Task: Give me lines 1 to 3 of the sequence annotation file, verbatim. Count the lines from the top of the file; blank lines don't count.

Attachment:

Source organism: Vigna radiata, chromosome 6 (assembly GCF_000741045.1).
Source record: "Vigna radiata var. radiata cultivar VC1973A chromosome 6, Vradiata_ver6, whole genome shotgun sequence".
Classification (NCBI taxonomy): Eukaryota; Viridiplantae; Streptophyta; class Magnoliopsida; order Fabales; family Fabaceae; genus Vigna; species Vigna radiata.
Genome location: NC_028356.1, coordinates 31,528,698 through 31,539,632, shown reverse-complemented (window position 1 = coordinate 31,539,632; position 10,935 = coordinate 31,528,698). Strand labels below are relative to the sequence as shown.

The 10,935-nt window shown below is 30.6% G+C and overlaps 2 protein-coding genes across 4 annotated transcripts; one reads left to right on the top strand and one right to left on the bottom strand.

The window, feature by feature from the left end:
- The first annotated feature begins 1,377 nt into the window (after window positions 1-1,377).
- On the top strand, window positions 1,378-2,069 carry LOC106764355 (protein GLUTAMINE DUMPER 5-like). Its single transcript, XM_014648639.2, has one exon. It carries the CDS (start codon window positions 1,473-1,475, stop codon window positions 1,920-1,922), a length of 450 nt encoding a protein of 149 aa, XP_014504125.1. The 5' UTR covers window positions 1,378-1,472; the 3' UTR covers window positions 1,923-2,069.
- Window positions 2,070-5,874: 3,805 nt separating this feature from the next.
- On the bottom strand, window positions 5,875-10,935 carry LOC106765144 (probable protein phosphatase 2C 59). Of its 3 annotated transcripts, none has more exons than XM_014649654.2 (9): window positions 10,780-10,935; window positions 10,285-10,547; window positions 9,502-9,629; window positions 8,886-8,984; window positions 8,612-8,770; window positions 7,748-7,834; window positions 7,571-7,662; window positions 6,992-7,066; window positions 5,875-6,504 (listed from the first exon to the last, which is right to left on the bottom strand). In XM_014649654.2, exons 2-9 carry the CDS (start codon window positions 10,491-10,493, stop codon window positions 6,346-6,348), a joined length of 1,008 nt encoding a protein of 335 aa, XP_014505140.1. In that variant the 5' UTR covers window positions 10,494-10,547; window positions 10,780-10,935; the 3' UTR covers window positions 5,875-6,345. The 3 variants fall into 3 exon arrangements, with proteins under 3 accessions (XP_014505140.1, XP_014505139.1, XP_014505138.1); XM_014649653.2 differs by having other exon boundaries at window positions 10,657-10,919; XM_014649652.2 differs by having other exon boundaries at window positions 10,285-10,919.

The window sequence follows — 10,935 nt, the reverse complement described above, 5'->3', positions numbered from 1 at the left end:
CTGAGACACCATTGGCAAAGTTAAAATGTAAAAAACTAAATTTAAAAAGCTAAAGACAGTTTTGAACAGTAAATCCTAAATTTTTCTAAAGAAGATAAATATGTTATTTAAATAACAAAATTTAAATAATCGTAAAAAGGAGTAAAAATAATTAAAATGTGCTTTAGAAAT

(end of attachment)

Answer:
Source organism: Vigna radiata, chromosome 6 (assembly GCF_000741045.1).
Source record: "Vigna radiata var. radiata cultivar VC1973A chromosome 6, Vradiata_ver6, whole genome shotgun sequence".
Classification (NCBI taxonomy): Eukaryota; Viridiplantae; Streptophyta; class Magnoliopsida; order Fabales; family Fabaceae; genus Vigna; species Vigna radiata.